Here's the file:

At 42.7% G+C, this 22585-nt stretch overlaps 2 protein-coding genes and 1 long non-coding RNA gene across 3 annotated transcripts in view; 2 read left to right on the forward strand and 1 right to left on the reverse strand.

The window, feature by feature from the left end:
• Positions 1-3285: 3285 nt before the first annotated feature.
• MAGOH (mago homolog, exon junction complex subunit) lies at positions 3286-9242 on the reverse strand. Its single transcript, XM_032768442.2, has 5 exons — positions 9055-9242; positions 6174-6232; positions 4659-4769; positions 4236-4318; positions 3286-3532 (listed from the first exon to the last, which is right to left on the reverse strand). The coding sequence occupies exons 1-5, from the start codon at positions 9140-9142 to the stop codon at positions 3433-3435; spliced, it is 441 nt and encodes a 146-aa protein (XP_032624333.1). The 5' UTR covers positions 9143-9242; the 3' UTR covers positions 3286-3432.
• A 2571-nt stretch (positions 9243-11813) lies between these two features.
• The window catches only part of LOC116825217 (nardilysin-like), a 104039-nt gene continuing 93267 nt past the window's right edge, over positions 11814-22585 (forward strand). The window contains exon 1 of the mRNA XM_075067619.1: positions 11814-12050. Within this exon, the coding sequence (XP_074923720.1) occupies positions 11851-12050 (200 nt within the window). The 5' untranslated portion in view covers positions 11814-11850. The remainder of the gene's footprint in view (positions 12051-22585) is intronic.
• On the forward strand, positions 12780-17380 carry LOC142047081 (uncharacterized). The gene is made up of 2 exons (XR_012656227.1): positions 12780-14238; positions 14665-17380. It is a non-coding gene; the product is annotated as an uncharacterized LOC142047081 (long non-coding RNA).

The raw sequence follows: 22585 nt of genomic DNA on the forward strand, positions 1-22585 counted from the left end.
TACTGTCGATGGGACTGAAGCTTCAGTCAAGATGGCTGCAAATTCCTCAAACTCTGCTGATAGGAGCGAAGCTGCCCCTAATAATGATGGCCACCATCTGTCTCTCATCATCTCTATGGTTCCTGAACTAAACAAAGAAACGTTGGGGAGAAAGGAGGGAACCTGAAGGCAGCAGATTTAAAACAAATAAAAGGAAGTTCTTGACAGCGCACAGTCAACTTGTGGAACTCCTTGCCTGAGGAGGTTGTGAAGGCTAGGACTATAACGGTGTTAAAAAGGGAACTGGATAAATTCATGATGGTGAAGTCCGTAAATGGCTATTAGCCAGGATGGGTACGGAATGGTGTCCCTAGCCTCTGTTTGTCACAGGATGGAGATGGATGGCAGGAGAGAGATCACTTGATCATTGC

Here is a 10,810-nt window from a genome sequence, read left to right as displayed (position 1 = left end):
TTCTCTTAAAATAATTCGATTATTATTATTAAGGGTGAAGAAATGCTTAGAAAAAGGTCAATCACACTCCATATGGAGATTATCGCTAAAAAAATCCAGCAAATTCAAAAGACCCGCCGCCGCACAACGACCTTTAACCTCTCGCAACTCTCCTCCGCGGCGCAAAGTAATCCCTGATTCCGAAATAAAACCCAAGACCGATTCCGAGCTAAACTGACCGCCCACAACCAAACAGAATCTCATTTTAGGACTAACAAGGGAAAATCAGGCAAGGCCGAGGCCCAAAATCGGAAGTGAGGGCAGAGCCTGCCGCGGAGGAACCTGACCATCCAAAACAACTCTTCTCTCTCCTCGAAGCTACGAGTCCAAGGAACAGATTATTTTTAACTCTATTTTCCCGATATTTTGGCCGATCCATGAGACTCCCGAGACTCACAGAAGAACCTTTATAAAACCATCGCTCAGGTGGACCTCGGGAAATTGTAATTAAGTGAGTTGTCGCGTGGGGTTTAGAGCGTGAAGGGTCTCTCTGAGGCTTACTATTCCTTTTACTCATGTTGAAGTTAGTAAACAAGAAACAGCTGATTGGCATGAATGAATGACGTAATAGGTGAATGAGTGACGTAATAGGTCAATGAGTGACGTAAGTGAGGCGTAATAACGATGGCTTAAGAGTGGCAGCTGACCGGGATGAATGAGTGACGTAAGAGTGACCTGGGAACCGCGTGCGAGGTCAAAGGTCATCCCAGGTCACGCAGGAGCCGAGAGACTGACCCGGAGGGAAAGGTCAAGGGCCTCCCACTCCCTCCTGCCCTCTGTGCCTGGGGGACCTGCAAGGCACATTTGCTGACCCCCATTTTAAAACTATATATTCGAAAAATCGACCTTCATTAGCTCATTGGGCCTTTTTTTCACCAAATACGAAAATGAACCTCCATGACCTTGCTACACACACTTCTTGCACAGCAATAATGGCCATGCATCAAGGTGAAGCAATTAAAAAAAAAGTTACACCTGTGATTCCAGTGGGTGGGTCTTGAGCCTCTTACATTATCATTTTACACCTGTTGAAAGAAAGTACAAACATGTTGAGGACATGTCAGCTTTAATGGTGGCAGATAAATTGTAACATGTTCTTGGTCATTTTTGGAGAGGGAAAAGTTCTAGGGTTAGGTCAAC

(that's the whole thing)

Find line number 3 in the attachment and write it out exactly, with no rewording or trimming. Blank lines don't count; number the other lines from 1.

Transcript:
• Positions 1-3285: 3285 nt before the first annotated feature.